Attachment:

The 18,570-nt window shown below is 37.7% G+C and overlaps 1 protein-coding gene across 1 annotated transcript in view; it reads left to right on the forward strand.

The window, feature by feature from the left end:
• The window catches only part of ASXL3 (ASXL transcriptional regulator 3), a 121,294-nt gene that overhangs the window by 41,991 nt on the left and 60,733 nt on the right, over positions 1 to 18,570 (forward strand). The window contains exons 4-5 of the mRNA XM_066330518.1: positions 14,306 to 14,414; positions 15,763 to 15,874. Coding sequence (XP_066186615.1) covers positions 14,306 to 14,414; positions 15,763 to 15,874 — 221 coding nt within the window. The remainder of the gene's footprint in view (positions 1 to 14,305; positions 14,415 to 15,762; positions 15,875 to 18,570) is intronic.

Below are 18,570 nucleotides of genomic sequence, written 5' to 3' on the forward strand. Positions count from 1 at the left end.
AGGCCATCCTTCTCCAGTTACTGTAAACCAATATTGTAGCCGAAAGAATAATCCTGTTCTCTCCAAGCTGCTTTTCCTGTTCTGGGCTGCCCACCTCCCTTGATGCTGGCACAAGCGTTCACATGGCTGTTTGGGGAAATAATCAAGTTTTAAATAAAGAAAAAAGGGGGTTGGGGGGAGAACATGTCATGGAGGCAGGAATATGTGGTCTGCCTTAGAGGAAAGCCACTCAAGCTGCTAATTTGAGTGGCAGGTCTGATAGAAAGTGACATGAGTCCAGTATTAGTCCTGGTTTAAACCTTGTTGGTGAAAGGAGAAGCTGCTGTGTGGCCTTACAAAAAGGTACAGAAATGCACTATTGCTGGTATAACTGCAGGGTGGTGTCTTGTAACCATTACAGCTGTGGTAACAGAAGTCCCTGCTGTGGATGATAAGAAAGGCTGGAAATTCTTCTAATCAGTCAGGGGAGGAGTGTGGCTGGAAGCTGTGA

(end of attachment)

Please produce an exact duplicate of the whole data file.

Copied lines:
The 18,570-nt window shown below is 37.7% G+C and overlaps 1 protein-coding gene across 1 annotated transcript in view; it reads left to right on the forward strand.

The window, feature by feature from the left end:
• The window catches only part of ASXL3 (ASXL transcriptional regulator 3), a 121,294-nt gene that overhangs the window by 41,991 nt on the left and 60,733 nt on the right, over positions 1 to 18,570 (forward strand). The window contains exons 4-5 of the mRNA XM_066330518.1: positions 14,306 to 14,414; positions 15,763 to 15,874. Coding sequence (XP_066186615.1) covers positions 14,306 to 14,414; positions 15,763 to 15,874 — 221 coding nt within the window. The remainder of the gene's footprint in view (positions 1 to 14,305; positions 14,415 to 15,762; positions 15,875 to 18,570) is intronic.

Below are 18,570 nucleotides of genomic sequence, written 5' to 3' on the forward strand. Positions count from 1 at the left end.
AGGCCATCCTTCTCCAGTTACTGTAAACCAATATTGTAGCCGAAAGAATAATCCTGTTCTCTCCAAGCTGCTTTTCCTGTTCTGGGCTGCCCACCTCCCTTGATGCTGGCACAAGCGTTCACATGGCTGTTTGGGGAAATAATCAAGTTTTAAATAAAGAAAAAAGGGGGTTGGGGGGAGAACATGTCATGGAGGCAGGAATATGTGGTCTGCCTTAGAGGAAAGCCACTCAAGCTGCTAATTTGAGTGGCAGGTCTGATAGAAAGTGACATGAGTCCAGTATTAGTCCTGGTTTAAACCTTGTTGGTGAAAGGAGAAGCTGCTGTGTGGCCTTACAAAAAGGTACAGAAATGCACTATTGCTGGTATAACTGCAGGGTGGTGTCTTGTAACCATTACAGCTGTGGTAACAGAAGTCCCTGCTGTGGATGATAAGAAAGGCTGGAAATTCTTCTAATCAGTCAGGGGAGGAGTGTGGCTGGAAGCTGTGA